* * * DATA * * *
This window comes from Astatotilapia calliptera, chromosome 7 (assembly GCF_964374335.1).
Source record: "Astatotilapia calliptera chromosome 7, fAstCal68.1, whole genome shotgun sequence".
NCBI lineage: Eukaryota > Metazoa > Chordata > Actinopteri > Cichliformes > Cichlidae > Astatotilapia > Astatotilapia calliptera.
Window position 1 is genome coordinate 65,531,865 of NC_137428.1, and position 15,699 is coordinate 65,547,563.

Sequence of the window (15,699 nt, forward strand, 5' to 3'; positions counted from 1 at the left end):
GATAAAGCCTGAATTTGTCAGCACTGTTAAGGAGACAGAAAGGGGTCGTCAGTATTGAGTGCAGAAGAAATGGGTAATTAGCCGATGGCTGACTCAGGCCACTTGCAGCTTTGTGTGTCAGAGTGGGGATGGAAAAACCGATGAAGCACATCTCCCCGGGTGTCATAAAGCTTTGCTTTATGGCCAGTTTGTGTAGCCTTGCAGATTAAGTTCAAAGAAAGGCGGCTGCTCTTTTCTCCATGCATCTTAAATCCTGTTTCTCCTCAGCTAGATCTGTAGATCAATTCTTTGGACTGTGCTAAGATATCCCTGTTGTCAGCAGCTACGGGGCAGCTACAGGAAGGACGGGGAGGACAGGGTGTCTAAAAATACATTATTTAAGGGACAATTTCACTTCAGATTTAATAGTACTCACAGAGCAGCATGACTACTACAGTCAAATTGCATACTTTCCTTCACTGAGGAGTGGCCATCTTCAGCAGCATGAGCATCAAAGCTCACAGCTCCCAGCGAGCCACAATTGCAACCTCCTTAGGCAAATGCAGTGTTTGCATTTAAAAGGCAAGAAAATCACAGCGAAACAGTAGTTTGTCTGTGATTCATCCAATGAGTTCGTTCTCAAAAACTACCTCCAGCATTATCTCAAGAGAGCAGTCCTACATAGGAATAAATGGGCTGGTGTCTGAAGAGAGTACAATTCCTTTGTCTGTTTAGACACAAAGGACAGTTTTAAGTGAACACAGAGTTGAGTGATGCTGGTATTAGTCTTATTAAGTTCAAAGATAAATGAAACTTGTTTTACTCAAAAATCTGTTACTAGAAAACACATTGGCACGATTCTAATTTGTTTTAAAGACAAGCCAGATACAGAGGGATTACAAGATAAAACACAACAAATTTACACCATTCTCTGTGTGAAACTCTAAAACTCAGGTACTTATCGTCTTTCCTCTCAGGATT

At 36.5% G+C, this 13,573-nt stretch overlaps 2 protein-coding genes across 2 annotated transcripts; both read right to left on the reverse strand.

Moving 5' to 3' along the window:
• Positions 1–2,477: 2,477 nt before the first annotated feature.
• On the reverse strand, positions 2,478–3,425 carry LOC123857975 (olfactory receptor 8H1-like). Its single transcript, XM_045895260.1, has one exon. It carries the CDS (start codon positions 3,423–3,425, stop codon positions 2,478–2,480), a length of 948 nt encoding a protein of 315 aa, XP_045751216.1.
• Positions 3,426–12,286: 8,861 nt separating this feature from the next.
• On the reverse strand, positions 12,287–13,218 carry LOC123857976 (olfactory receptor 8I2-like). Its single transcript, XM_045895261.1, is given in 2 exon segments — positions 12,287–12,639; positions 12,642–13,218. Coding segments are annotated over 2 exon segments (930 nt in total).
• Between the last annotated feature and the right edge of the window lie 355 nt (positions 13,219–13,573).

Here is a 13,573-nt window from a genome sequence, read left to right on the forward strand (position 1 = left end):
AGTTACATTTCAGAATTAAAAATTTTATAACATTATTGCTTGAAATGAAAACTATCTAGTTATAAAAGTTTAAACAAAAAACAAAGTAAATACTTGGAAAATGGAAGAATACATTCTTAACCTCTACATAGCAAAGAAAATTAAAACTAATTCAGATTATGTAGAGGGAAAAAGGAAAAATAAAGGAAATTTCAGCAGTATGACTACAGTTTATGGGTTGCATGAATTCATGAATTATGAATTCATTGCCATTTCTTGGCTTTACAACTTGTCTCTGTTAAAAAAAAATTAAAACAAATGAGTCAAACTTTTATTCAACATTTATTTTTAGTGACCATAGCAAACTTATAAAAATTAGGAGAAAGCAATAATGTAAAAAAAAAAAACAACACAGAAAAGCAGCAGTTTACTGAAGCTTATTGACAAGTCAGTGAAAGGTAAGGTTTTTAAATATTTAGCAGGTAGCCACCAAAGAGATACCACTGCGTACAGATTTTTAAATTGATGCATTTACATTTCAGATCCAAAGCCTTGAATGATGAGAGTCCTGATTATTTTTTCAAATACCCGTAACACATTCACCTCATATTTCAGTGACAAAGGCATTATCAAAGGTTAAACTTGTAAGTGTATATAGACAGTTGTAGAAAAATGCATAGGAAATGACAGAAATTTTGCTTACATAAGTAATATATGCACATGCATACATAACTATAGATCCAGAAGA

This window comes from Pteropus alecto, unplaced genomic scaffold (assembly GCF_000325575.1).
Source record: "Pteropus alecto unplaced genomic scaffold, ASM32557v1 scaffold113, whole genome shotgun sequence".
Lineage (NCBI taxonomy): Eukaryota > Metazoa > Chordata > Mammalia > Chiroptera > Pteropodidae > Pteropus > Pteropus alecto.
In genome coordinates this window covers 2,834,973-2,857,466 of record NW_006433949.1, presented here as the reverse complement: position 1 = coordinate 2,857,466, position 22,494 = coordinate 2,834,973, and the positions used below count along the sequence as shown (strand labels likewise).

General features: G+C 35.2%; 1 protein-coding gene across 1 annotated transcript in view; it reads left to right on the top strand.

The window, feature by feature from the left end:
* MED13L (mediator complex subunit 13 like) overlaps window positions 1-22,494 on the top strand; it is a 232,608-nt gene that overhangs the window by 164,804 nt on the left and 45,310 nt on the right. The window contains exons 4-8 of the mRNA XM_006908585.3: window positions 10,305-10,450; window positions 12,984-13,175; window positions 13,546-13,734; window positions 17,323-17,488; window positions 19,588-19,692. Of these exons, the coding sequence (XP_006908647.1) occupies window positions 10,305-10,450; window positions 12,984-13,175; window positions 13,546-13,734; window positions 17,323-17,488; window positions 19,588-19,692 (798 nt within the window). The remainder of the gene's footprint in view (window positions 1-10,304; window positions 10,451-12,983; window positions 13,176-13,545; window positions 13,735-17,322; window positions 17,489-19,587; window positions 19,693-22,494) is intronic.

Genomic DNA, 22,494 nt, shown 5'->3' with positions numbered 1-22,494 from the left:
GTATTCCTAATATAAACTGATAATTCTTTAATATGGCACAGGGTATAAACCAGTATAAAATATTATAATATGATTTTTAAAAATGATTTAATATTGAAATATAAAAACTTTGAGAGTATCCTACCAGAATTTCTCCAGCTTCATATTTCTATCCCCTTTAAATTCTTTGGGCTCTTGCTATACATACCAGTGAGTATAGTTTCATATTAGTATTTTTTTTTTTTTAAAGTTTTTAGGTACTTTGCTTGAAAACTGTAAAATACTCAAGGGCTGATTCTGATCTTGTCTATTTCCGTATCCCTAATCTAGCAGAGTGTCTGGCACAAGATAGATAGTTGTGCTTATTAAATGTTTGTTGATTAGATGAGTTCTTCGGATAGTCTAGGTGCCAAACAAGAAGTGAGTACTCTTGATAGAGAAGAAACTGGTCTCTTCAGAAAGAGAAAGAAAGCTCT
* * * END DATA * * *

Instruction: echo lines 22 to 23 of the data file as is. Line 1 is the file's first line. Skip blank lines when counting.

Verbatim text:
* MED13L (mediator complex subunit 13 like) overlaps window positions 1-22,494 on the top strand; it is a 232,608-nt gene that overhangs the window by 164,804 nt on the left and 45,310 nt on the right. The window contains exons 4-8 of the mRNA XM_006908585.3: window positions 10,305-10,450; window positions 12,984-13,175; window positions 13,546-13,734; window positions 17,323-17,488; window positions 19,588-19,692. Of these exons, the coding sequence (XP_006908647.1) occupies window positions 10,305-10,450; window positions 12,984-13,175; window positions 13,546-13,734; window positions 17,323-17,488; window positions 19,588-19,692 (798 nt within the window). The remainder of the gene's footprint in view (window positions 1-10,304; window positions 10,451-12,983; window positions 13,176-13,545; window positions 13,735-17,322; window positions 17,489-19,587; window positions 19,693-22,494) is intronic.

Genomic DNA, 22,494 nt, shown 5'->3' with positions numbered 1-22,494 from the left: